Some of the strollers offered a near flat recline and leg rest adjustment like the front seat of the UPPAbaby Vista Double that came close to flat. Other products like the Chicco Cortina Together, had different recline options for each seat, with one reclining further than the other that remains almost upright when fully reclined. This disparity seems like a design flaw, and while it might work for children of vastly different ages, it may also end up in a fight for who gets the more comfortable seat and cozier napping experience. This kind of position disparity is found only with the inline products. Depending on the age of the siblings, and whether or not they are twins, this type of seat arrangement may end up being more headache than it is worth.
The Peg Perego Book only accepts the Primo Viaggio infant car seats, but it will accept two at the same time if you have twins. This stroller earned the highest score for ease of car seat attachment.
Ease of Car Seat Attachment
This metric doesn't carry a lot of weight in the overall score, thanks to the limited life span of this portion of a stroller's life (9-12 months out of a possible four years). However, the information can help parents determine which strollers offer the easiest attachments or work the best with award winning car seats. If this is something you are looking for, you may want to check out the individual scores for the strollers you like the best.
The other consideration would be finding a stroller that works with two car seats if you have twins, something that only half in the group can manage. We recommend choosing your infant car seat first because car seat safety is so important. Then you can find the best compatible stroller that works with your chosen car seat. Not all strollers offer car seat compatibility and often you need to read the fine print to determine which car seat is compatible with which strollers and whether or not it can accept two infant car seats at once.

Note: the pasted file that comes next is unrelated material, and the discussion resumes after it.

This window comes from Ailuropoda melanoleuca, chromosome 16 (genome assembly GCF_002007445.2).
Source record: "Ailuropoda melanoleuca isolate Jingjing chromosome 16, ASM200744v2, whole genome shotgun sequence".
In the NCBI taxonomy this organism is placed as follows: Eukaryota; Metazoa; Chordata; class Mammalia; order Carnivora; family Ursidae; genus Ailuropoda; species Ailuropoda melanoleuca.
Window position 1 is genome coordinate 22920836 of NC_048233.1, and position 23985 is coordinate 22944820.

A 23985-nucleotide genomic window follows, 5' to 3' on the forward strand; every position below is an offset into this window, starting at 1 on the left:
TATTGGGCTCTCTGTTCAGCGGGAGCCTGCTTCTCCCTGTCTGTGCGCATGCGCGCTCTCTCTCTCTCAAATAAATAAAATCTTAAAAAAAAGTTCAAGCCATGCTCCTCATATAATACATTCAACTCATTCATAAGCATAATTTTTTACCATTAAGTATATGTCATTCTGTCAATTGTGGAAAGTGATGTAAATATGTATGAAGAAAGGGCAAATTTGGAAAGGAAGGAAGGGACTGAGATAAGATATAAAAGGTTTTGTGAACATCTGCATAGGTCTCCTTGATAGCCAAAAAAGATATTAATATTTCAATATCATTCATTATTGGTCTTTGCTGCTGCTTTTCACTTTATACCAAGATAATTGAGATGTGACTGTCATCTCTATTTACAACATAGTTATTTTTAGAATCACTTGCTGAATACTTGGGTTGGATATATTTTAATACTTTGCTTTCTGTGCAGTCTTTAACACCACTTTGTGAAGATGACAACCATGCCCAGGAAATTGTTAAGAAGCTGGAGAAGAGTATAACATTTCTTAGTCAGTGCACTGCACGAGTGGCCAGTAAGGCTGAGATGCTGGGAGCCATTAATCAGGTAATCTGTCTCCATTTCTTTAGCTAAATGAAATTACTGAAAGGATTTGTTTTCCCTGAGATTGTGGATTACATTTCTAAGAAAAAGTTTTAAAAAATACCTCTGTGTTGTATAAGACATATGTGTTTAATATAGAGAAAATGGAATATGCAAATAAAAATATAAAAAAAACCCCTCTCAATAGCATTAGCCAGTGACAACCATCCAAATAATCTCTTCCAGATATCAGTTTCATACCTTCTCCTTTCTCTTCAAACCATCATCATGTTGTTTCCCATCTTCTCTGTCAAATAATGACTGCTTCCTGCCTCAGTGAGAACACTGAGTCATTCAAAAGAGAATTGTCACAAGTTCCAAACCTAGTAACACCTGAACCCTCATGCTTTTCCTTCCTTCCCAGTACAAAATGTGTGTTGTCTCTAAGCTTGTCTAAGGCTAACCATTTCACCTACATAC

The rubber tires on the Thule Urban Glide 2 helped it earn a high score for maneuverability. The bonus is the front swivel wheel can be locked in place for jogging or moving over rough terrain where the front wheel may veer off course if it isn't locked.
Finding a good double stroller that turns on a dime and is a pleasure to push can be a daunting and seemingly impossible task. However, after significant testing, pushing, turning, and narrow negotiations we found that some products are better than others, and some are a pleasure to use. Moving a double-wide or super long stroller can be a struggle, and there is little that can be done to decrease the size or weight of the average double product (which only gets heavier with little ones inside). However, the kind of tires, wheels, and suspension can have a huge impact on how easy the products were to move.